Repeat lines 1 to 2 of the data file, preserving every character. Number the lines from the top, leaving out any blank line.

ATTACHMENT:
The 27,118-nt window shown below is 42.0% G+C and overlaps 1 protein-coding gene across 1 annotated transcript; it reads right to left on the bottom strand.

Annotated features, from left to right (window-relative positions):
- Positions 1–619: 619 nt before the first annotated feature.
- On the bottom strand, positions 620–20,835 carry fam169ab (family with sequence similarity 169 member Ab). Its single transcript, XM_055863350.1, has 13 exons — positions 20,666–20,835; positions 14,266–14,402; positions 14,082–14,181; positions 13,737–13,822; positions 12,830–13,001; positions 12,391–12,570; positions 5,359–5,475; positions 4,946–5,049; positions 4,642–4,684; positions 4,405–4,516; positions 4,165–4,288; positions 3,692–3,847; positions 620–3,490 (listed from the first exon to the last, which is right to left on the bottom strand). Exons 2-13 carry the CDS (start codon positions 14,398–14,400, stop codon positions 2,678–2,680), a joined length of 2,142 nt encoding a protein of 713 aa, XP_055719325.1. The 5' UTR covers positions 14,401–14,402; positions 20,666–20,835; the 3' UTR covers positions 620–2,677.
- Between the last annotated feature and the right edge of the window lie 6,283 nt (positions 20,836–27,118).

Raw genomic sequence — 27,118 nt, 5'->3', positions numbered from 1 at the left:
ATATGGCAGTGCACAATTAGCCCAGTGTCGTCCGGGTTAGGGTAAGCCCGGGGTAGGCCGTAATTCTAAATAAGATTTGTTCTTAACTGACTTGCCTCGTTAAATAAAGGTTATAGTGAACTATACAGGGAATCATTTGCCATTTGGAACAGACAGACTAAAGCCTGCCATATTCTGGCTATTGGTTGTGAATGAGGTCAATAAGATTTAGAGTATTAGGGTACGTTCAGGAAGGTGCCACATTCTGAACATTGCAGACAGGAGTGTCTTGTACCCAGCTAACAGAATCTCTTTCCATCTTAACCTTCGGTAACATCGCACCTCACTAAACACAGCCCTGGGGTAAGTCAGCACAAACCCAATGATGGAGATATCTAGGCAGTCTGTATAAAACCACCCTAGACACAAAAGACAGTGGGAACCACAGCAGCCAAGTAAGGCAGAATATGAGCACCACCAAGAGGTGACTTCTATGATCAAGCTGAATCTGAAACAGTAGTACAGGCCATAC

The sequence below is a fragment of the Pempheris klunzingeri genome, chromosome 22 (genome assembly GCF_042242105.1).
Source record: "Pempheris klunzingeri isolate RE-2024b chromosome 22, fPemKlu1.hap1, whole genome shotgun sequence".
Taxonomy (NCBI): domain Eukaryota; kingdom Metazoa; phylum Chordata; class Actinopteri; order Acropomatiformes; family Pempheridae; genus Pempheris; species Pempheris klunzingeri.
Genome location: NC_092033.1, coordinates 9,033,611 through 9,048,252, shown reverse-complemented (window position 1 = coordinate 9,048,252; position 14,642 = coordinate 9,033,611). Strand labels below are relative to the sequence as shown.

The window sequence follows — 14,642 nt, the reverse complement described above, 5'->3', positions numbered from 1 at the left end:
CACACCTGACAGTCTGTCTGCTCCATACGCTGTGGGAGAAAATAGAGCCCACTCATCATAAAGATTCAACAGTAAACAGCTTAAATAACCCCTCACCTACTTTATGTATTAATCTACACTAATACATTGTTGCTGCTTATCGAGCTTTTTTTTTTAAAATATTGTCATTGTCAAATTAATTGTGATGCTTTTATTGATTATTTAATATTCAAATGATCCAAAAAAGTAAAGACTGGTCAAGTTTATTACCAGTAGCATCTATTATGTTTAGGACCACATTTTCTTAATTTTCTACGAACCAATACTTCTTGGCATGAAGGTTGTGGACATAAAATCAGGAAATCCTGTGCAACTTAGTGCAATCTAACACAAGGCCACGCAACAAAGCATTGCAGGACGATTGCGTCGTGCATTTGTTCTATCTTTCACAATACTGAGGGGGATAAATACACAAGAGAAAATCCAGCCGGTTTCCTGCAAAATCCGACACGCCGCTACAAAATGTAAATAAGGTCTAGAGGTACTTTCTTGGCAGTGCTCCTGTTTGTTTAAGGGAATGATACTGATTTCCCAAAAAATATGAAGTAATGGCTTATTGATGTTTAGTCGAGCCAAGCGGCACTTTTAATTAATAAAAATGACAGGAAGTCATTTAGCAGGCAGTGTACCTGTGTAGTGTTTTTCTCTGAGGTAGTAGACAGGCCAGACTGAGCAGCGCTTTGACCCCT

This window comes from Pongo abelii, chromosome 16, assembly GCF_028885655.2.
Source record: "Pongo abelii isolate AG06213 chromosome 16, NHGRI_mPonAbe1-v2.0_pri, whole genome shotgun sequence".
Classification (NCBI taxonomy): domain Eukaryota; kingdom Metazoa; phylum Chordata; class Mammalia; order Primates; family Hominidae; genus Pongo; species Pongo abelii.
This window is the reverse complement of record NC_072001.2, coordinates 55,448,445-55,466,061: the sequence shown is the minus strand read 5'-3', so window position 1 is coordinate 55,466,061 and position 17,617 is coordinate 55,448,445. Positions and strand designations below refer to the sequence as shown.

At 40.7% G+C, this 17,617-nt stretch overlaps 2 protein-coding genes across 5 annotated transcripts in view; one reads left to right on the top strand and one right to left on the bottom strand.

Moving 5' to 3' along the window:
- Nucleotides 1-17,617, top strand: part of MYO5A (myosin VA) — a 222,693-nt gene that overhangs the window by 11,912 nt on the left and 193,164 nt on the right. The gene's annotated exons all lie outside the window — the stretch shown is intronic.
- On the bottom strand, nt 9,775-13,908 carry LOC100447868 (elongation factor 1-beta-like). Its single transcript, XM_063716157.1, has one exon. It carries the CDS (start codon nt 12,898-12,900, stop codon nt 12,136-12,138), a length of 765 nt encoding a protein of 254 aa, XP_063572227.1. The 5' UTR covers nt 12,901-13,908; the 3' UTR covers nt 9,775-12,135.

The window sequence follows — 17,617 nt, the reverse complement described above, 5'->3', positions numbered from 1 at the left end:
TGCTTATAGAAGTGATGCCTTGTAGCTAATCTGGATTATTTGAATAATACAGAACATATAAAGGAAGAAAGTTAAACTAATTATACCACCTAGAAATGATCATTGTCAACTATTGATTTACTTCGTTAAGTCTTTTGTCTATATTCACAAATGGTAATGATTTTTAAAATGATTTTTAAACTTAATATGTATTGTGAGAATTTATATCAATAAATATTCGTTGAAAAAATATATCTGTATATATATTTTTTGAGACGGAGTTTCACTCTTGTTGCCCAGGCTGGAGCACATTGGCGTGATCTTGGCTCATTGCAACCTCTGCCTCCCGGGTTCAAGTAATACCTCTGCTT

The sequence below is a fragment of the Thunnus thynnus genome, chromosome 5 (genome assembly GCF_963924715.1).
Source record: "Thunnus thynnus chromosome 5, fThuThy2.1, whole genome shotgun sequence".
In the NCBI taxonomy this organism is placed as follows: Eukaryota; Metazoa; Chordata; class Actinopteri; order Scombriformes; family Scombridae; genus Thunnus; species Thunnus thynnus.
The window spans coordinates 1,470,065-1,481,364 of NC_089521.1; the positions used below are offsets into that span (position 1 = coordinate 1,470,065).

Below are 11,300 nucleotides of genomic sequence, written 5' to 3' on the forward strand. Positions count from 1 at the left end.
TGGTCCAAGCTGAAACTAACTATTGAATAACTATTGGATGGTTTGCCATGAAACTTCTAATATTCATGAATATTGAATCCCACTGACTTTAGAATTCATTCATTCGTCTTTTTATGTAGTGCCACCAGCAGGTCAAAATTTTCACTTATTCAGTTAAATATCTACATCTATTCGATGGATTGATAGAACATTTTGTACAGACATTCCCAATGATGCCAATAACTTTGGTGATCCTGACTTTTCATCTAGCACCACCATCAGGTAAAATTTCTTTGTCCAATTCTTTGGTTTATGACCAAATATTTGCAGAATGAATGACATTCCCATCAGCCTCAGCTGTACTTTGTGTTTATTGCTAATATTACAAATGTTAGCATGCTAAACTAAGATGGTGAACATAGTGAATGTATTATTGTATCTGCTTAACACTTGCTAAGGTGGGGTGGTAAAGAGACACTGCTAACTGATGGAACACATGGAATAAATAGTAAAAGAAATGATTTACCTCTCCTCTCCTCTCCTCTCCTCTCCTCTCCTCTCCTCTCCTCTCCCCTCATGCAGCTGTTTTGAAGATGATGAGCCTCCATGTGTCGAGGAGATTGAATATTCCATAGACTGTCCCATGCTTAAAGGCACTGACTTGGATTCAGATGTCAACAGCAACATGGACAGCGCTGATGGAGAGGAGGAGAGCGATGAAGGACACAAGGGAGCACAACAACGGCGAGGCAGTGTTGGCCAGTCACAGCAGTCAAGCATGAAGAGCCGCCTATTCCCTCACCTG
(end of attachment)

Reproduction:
The 27,118-nt window shown below is 42.0% G+C and overlaps 1 protein-coding gene across 1 annotated transcript; it reads right to left on the bottom strand.

Annotated features, from left to right (window-relative positions):